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View Full Version : if statment wont work with fgets



alcool9999
08-24-2009, 03:41 PM
hi i have a for loop that uses fgets to read the file line by line. Everytime it assigns the line to the same variable called $user1. so it overwrites it.
i put an if statment in the loop to check if the line just read matches another but it wont work if always returns false when it should return true 1/5.

any help apreciated. thanks

code:

$useri="screen";
$line = count(file('username.txt'));
$myFile = "username.txt";
$fh = fopen($myFile, 'r');
for ($i=1; $i<=$line; $i++)
{
$user1 = fgets($fh);
if ($user1 == $useri)
{
echo " Match";
}
}

Phil Jackson
08-24-2009, 04:07 PM
not sure if this helps but try


trim($user1) == trim($useri)

funnymoney
08-24-2009, 04:17 PM
can you add this line of code


$useri="screen";
$line = count(file('username.txt'));
#this line
print_r(file('username.txt'));
#
$myFile = "username.txt";
$fh = fopen($myFile, 'r');
for ($i=1; $i<=$line; $i++)
{
$user1 = fgets($fh);
if ($user1 == $useri)
{
echo " Match";
}
}

Fou-Lu
08-24-2009, 04:55 PM
What the heck?
Don't combine an fgets() with a file(). It just doesn't make any sense.
Choose between the two. File will work fine for you so long as you don't exceed about 20MB in size. If it has potential to become larger, use fgets, since file is likely to fail:


<?php

$useri = 'screen';
$myFile = 'usernames.txt';
$fh = @fopen($myFile);
if ($fh)
{
while (!feof($fh))
{
$user1 = fgets($fh);
$user1 = trim($user1); // I don't think fgets returns an addressof.
if (strcmp($user1, $useri) === 0)
{
print 'Match found.';
}
}
fclose($fh);
}

If you want to halt the loop, you can either use a break or you can add a condition to the while. I find that people tend to like seeing the additional while condition, though I prefer the break since it will take less memory to execute.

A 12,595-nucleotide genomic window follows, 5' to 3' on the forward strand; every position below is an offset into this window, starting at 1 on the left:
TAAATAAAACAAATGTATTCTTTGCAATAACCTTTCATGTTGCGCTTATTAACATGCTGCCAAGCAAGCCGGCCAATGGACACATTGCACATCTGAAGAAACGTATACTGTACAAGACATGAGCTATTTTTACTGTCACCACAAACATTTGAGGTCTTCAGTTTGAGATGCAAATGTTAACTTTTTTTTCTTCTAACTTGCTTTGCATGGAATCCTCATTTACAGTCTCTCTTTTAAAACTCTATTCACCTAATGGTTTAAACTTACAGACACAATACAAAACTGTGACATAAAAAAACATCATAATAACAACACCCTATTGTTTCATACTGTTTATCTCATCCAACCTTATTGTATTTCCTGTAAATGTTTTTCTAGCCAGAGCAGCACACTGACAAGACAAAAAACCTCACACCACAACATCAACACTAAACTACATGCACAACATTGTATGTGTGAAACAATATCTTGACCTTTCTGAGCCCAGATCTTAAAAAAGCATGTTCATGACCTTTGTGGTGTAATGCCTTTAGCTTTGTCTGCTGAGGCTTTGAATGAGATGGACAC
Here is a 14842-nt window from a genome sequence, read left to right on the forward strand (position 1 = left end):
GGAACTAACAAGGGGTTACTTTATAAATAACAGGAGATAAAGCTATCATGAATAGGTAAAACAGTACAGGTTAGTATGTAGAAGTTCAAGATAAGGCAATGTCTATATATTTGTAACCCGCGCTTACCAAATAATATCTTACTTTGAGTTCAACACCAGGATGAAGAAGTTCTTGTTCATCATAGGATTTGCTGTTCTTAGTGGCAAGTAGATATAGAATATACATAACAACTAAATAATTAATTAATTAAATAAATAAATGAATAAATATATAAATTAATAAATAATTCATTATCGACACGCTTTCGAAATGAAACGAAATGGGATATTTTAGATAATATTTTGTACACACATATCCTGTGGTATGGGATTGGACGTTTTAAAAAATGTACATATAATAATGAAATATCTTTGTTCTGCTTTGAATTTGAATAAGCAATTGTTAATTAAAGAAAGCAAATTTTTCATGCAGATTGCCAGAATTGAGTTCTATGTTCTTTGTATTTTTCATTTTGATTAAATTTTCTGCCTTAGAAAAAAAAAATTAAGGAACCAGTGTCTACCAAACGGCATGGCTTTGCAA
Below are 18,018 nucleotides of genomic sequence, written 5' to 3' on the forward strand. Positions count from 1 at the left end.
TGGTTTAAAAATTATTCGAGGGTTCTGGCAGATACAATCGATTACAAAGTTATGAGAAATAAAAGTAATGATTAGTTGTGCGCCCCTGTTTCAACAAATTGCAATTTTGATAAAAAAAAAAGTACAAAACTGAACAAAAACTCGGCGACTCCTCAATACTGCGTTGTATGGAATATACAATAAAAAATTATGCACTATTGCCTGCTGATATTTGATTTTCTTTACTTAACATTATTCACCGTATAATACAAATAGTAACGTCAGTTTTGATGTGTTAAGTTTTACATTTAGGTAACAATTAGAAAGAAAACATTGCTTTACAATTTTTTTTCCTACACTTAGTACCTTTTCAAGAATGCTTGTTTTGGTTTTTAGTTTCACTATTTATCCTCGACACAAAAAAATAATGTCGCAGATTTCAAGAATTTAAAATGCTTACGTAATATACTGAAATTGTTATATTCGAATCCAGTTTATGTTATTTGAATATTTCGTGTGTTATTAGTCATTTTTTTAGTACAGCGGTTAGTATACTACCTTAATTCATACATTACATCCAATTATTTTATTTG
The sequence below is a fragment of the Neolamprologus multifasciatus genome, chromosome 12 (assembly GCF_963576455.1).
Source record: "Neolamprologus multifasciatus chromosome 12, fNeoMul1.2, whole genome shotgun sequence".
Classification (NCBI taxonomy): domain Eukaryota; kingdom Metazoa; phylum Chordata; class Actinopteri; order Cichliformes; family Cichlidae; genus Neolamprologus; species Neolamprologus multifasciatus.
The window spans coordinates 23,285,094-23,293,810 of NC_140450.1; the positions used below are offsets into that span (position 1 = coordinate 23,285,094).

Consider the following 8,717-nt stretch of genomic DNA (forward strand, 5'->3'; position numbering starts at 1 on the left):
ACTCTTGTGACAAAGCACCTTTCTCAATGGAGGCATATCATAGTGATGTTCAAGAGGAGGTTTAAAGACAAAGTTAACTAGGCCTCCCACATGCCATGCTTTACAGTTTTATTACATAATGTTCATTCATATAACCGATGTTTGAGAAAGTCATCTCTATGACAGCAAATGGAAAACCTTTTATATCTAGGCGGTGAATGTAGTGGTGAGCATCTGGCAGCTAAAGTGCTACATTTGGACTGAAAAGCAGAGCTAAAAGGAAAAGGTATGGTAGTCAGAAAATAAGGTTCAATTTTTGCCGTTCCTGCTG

alcool9999
08-25-2009, 02:06 PM
Thanks for the replys i try them now.

alcool9999
08-25-2009, 02:35 PM
Thankyou so much phil it worked.

Fou-Lu i couldnt seem to get yours to work but thank you for the code as it helped me adapt mine.

Thankyou so much.

Fou-Lu
08-25-2009, 05:50 PM
Thankyou so much phil it worked.

Fou-Lu i couldnt seem to get yours to work but thank you for the code as it helped me adapt mine.

Thankyou so much.

NP.
Problem with mine is here: $fh = @fopen($myFile, 'r');. Guess we need a mode to open the file with eh?

Phil Jackson
08-25-2009, 06:32 PM
No props, i thought it might be a white-space-case.

tailender1
08-25-2009, 07:48 PM
i normally use strpos. strcmp never worked for me correctly.

Fou-Lu
08-26-2009, 08:59 AM
Don't use strpos to compare strings.
strpos works by finding the offset of a string within another string, but is one of the PHP functions where you need to use explict checking to determine if the string is actually located within it:


$s1 = 'catastrophic';
$s2 = 'cat';
if (!strpos($s1, $s2))
{
printf("%s is not found in %s\n", $s2, $s1);
}

That will return false and print out that 'cat is not found in catastrophic' when it clearly is since the 0th location will correspond to false in PHP.
It also doesn't compare full strings, only parts, so its useful for searching but not for comparing.

I find that strcmp problems often stem from the usage of the return result. It seems almost illogical because this is valid:


$s1 = 'cat';
$s2 = 'cat';
if (!strcmp($s1, $s2))
{
printf("%s is equal to %s\n", $s1, $s2);
}

The return result for equalitity is 0 which equates to false.
On the plus side, if you don't like using strcmp, (string) === (string) is also valid.



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